Human Genome Editing
How would you genetically improve humans? The Scientist asks several academics how we could make our lives longer and more healthy by editing our genomes. See the article here.
Austin Che was kind enough to implement OpenID on OpenWetWare so we can interface with some of our other wiki projects. It's pretty slick, and now we can authenticate OpenWetWare users for other wiki projects. It's quite sad their there is no science resource for managing identity, and linking that to OpenID. In general, MyOpenID.com, run by a company called JanRain, seems to be the company that is getting the most traction of being an OpenID central repository. I don't know if it makes sense for OWW to interface with them until they get some major backers. For now, it's just frustrating to wait for something that obviously makes sense to appear.
E. coli Wiki
Jim Hu at Texas A&M is involved with the E. coli reannotation efforts and is leading up the wiki parts.
As a follow-up... check out http://xanthusbase.org ... Same idea, different approach
Protein Fabrication automation
A new paper from the Hellinga lab on robust automated construction of ORFs. They combine using ION PCR (inside out PCR, where middle primers are at higher concentrations than later primers) to construct ~500 bp fragments, and then stitch those together using SOE (splice overlap extension) PCR. Finally, they fuse them to the coding domain of tetracycline resistance gene to select against single base deletions. They find 28% of clones to be correct without selection, and 82% with selection.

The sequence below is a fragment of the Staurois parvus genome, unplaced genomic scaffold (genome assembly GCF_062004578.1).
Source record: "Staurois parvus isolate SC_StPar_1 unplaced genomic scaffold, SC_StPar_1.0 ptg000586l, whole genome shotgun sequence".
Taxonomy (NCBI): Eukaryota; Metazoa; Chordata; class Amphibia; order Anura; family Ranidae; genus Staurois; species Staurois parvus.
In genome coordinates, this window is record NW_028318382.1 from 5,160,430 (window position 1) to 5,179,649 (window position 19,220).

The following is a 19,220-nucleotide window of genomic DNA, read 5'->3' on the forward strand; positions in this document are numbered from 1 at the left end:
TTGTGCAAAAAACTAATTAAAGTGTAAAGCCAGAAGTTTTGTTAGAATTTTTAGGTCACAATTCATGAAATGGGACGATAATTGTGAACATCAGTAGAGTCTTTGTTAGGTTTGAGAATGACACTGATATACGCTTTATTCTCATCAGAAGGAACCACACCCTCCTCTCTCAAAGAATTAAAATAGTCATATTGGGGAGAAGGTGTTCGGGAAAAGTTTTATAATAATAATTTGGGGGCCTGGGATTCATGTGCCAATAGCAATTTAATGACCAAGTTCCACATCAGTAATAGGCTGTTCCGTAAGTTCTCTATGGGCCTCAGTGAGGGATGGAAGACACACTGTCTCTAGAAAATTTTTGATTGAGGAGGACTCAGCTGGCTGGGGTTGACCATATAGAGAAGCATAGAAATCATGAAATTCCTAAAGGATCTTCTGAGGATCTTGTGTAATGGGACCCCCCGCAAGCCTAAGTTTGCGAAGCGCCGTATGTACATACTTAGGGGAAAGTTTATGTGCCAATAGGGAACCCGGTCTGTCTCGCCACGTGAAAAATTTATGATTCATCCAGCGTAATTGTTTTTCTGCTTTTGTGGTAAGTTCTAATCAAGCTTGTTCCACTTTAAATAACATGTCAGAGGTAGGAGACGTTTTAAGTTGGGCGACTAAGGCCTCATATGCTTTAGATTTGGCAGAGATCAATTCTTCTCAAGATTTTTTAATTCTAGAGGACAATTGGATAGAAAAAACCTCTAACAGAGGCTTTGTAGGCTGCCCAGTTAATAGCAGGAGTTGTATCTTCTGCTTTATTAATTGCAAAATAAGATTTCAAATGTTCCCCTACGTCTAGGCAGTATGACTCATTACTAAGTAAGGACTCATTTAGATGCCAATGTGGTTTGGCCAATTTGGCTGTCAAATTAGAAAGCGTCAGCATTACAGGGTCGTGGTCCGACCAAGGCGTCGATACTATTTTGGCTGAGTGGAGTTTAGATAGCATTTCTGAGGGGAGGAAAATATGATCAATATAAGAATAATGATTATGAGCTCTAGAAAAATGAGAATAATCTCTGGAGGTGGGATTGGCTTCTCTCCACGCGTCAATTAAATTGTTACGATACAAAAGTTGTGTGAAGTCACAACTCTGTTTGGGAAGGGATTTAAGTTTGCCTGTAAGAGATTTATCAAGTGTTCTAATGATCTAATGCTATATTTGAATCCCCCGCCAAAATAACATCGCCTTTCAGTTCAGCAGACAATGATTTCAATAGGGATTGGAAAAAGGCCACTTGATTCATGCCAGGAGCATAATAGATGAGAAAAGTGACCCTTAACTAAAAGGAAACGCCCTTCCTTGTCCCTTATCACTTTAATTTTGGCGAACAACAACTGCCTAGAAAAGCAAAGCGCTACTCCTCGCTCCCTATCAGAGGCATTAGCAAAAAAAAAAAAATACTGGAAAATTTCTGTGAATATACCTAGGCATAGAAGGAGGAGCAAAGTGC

There is a lot of detailed work here, and would probably be informative to anyone doing automized synthesis using liquid handling robots.
- Cox JC, Lape J, Sayed MA, and Hellinga HW. Protein fabrication automation. Protein Sci. 2007 Mar;16(3):379-90. DOI:10.1110/ps.062591607 |
The New Science of Sharing
An article on from BusinessWeek... there is a favorable mention of OpenWetWare somewhere on the second page:
As large-scale scientific collaborations become the norm, scientists will rely increasingly on distributed methods of collecting data, verifying discoveries, and testing hypotheses not only to speed things up but to improve the veracity of scientific knowledge itself. For example, rapid, iterative, and open-access publishing will engage a much greater proportion of the scientific community in the peer-review process. Conventional paper-based scientific journals, meanwhile, will be augmented by dynamic publishing tools such as blogs, wikis, Web-enabled RSS feeds, and podcasts that turn scientific publications into living documents. Projects such as MIT's OpenWetWare are already doing this.
Apparently, we are again an "MIT" project... Apologies to those of you who are not.